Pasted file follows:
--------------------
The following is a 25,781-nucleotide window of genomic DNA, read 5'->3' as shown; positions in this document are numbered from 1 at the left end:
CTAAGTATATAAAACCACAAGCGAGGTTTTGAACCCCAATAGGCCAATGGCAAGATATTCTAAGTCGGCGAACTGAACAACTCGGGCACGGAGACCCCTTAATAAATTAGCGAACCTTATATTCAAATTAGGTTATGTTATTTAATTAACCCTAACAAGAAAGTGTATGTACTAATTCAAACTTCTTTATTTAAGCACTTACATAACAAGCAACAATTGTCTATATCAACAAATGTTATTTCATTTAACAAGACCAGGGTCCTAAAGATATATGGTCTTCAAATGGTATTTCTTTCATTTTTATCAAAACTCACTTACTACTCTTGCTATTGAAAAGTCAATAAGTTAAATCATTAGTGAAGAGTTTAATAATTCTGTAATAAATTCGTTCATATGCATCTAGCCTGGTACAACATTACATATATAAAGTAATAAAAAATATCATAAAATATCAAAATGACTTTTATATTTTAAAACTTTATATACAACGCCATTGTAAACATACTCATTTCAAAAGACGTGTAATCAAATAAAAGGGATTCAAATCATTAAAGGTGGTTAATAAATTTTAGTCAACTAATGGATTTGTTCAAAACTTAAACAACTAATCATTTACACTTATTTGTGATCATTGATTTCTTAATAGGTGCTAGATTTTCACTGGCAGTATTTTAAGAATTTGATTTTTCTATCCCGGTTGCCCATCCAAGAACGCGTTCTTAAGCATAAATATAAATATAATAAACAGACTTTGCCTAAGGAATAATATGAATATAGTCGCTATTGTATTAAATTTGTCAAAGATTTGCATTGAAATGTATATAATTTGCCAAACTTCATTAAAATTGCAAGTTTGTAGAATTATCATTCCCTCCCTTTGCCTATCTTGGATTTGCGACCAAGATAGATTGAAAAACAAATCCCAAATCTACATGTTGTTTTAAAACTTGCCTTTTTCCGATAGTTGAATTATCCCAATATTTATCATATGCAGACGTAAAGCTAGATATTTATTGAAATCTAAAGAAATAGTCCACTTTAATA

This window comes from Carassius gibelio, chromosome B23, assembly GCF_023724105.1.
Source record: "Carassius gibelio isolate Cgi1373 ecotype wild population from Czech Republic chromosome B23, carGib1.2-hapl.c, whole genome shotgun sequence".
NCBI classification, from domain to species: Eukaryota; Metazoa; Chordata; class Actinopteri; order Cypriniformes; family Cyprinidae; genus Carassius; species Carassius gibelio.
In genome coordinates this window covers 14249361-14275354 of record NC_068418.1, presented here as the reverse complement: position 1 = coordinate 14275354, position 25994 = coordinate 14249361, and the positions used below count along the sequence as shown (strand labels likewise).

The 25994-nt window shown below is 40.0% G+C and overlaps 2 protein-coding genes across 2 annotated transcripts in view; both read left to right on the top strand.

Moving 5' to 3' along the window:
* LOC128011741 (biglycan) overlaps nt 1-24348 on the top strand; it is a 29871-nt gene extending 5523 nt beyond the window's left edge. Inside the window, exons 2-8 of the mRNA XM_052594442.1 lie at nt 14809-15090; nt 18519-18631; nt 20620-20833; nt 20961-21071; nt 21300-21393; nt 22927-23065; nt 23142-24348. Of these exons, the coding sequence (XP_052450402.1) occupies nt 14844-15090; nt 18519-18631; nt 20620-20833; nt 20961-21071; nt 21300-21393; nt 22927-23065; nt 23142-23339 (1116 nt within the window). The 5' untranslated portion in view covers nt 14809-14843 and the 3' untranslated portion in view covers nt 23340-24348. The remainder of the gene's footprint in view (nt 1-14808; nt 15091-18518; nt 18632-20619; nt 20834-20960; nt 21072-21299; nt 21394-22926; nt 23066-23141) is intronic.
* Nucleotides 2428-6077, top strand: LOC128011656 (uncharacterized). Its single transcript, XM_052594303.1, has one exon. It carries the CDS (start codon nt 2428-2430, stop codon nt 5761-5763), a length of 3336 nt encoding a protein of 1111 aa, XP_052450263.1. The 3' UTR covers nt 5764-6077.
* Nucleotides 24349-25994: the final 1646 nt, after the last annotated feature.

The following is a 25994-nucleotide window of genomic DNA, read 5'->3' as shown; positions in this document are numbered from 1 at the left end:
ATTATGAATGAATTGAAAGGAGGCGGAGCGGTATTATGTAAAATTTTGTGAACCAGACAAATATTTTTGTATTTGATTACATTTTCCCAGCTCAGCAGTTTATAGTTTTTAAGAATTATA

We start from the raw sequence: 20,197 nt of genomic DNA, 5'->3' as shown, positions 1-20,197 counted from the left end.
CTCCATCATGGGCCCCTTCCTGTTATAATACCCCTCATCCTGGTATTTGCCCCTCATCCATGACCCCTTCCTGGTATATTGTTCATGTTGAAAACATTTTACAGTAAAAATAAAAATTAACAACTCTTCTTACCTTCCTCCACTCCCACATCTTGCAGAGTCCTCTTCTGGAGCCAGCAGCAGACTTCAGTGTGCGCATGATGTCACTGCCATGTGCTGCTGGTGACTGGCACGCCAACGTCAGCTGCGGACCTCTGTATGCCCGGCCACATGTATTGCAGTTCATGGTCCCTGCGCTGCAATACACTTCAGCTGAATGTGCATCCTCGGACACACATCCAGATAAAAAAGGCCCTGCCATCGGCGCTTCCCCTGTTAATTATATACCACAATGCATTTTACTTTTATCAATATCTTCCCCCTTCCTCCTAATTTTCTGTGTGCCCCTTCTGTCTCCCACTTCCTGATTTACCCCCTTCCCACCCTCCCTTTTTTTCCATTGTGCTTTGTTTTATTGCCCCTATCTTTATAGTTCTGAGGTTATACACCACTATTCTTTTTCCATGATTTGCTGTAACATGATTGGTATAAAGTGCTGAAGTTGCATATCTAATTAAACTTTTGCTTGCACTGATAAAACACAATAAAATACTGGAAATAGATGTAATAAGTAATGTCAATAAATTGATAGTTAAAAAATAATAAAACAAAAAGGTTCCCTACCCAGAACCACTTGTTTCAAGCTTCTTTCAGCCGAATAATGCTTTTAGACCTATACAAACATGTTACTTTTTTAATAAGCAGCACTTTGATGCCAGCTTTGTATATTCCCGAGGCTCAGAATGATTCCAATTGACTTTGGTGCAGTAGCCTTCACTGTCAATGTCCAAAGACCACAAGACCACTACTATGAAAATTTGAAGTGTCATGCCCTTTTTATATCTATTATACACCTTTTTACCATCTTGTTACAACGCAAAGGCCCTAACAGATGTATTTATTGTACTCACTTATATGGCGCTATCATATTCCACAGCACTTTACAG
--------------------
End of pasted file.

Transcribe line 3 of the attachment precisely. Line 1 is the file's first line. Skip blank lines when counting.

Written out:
This window comes from Carassius gibelio, chromosome B23, assembly GCF_023724105.1.